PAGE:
Burundi Opposition Leaders Reaches Court Over Presidential Election Irregularities

Burundi’s main opposition leader on Thursday made an appeal to the constitutional court challenging the results of the recently held presidential election, alleging the vote was rigged in favor of the ruling party candidate, Evariste Ndayishimiye, reported Reuters.

On Monday, Burundi’s election commission announced Ndayishimiye as the presidential election winner with 69 percent of the vote. It added that opposition leader Agathon Rwasa’s National Freedom Council (CNL) got 24 percent of the vote. Five other candidates also contested in the presidential election, in which 5.11 million registered voters were eligible to participate.

“We have just handed in our submission to the Constitutional Court for the May 20 election,” Rwasa said outside the court. “We observed many irregularities… we have proof of ballot stuffing, voting on behalf of dead people etc…The results announced are false. We have proof that there was massive fraud.”

Rwasa said his party has evidence that showed that people had voted using dead voters’ identities and use of an electoral register which has never been published by the electoral body and ballot box stuffing. He warned that if the Burundi court’s ruling doesn’t come in favor of his party, then they would take the case to the East African Court of Justice in Arusha, Tanzania.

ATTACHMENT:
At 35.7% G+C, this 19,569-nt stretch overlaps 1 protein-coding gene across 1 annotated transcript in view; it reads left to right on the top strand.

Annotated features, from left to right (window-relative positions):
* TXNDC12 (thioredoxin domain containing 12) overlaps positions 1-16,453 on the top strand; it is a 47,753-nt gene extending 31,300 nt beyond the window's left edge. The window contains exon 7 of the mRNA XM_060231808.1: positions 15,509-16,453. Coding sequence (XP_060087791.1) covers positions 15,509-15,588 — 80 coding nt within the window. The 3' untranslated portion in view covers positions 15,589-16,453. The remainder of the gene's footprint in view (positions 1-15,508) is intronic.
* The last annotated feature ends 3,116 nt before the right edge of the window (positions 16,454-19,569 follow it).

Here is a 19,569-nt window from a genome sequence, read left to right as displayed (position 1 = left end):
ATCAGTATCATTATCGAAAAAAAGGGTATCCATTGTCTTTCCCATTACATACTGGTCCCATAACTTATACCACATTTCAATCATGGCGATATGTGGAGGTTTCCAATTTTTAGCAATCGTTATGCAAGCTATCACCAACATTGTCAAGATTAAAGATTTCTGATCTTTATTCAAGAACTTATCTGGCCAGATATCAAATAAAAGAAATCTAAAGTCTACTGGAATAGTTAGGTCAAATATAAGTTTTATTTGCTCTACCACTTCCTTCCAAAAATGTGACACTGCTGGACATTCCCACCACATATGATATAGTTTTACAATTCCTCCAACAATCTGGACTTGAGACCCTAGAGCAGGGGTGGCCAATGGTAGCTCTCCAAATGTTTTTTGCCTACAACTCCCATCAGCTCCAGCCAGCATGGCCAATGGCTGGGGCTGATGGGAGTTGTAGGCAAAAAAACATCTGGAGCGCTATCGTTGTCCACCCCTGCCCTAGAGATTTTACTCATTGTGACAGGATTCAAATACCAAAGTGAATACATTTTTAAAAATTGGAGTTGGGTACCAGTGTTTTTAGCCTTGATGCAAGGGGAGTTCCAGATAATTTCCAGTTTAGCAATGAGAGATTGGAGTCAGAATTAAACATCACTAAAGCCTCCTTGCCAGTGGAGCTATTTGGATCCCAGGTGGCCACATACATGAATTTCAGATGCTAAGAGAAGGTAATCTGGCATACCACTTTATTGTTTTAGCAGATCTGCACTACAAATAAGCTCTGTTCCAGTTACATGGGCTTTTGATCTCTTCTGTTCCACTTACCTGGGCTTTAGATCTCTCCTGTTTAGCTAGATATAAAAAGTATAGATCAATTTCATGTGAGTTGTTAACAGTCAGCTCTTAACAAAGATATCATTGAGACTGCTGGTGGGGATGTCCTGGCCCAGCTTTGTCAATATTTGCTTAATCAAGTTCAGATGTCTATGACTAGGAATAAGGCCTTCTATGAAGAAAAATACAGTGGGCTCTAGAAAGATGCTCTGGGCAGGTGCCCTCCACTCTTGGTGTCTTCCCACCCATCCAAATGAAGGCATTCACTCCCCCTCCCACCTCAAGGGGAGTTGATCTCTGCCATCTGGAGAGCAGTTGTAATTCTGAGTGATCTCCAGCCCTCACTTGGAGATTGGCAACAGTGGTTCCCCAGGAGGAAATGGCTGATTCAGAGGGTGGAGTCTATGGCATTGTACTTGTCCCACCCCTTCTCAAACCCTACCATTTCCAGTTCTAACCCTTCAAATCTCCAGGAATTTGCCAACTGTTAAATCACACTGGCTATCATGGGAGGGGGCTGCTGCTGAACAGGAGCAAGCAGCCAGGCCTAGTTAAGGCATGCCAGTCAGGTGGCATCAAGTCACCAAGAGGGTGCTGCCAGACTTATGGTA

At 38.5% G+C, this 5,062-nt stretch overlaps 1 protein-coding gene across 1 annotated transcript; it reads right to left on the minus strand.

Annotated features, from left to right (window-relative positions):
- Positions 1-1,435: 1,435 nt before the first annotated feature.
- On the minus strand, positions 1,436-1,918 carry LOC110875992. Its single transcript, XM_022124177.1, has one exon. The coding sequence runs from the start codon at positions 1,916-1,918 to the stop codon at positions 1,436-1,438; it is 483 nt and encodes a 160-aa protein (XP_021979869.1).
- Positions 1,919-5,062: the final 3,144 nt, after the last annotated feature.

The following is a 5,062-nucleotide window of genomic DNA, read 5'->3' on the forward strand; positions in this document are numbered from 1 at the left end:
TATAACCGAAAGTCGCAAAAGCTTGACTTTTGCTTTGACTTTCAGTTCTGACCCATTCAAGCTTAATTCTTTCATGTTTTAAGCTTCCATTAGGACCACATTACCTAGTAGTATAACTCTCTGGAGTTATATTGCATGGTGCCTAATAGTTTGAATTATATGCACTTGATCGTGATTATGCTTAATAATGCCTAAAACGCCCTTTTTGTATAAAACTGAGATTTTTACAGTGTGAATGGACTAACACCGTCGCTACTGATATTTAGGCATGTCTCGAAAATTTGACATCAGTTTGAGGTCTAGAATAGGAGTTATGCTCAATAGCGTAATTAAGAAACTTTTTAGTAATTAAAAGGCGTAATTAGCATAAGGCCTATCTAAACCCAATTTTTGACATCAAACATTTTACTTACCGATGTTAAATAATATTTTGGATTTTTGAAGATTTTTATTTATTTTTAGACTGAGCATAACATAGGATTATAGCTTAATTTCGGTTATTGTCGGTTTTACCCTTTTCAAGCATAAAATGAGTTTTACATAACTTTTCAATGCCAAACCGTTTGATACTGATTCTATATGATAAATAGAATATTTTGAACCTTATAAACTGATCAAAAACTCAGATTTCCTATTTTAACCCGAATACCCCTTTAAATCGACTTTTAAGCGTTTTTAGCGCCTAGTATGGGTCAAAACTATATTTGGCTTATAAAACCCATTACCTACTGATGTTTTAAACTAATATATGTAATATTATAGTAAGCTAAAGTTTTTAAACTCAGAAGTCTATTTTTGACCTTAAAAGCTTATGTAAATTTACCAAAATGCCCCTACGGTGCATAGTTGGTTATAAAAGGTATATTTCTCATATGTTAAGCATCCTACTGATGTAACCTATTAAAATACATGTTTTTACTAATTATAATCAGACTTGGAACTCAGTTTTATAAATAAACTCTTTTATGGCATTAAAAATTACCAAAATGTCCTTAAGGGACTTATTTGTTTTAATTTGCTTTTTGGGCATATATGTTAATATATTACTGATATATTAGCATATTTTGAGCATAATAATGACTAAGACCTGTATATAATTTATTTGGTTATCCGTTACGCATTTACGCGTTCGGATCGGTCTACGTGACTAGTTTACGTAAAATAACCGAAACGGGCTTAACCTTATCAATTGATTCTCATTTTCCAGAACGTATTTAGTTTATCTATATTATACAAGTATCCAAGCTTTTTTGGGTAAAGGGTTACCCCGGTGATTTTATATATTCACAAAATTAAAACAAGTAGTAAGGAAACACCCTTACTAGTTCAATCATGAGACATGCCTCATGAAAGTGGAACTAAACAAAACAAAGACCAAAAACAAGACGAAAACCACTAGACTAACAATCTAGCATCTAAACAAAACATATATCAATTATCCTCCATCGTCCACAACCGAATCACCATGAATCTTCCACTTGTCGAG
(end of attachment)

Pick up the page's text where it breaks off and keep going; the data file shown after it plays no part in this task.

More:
On Wednesday, Burundi’s Catholic Church claimed that its election observers deployed at various at polling centers also witnessed some irregularities in the election including ballot box tampering, officials harassing and intimidating voters, and proxy votes registered in place of dead people and refugees.

“We deplore the many irregularities regarding the freedom and transparency of the electoral process, as well as fairness in the treatment of certain candidates and voters,” said Bishop Joachim Ntahondereye, head of the Conference of Catholic Bishops.

The Burundi constitutional court has until June 5 to make its decision. If the legal challenge is not successful, Ndayishimiye will be sworn-in as the new Burundi president in August for a seven-year term.

Caroline Finnegan

A professionnal journalist for the past ten years, I cover global news and economic affairs for The Chief Observer.

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